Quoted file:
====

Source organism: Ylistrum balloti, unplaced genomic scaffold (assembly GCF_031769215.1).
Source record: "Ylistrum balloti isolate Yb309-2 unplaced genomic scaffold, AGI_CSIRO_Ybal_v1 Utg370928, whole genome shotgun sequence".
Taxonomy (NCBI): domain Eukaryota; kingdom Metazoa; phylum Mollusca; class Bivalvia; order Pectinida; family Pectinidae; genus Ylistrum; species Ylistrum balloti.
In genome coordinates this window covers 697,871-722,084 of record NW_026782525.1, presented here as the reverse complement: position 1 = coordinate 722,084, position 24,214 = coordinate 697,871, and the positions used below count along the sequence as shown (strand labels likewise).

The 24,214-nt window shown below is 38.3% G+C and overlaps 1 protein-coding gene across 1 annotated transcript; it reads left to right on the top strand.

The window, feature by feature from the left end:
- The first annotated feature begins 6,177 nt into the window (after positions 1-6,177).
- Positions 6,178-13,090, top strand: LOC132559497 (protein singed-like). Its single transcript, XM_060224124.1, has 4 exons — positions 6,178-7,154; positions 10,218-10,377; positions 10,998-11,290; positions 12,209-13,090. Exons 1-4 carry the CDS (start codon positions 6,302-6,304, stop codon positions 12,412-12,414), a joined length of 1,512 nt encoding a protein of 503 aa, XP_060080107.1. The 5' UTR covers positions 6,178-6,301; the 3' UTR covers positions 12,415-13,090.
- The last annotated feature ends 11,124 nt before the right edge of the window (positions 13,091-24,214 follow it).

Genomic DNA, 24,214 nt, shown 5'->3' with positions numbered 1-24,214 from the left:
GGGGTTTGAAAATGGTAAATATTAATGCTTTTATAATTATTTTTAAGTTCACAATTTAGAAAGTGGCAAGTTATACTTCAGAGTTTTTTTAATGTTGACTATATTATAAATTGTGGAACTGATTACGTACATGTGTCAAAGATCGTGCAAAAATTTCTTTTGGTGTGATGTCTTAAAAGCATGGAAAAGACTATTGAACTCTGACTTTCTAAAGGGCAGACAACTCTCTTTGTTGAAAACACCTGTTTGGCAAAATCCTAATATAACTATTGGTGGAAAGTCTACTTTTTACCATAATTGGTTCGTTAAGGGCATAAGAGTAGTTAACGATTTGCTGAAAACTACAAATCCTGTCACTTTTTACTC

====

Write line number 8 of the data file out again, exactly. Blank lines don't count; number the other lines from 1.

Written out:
- Positions 6,178-13,090, top strand: LOC132559497 (protein singed-like). Its single transcript, XM_060224124.1, has 4 exons — positions 6,178-7,154; positions 10,218-10,377; positions 10,998-11,290; positions 12,209-13,090. Exons 1-4 carry the CDS (start codon positions 6,302-6,304, stop codon positions 12,412-12,414), a joined length of 1,512 nt encoding a protein of 503 aa, XP_060080107.1. The 5' UTR covers positions 6,178-6,301; the 3' UTR covers positions 12,415-13,090.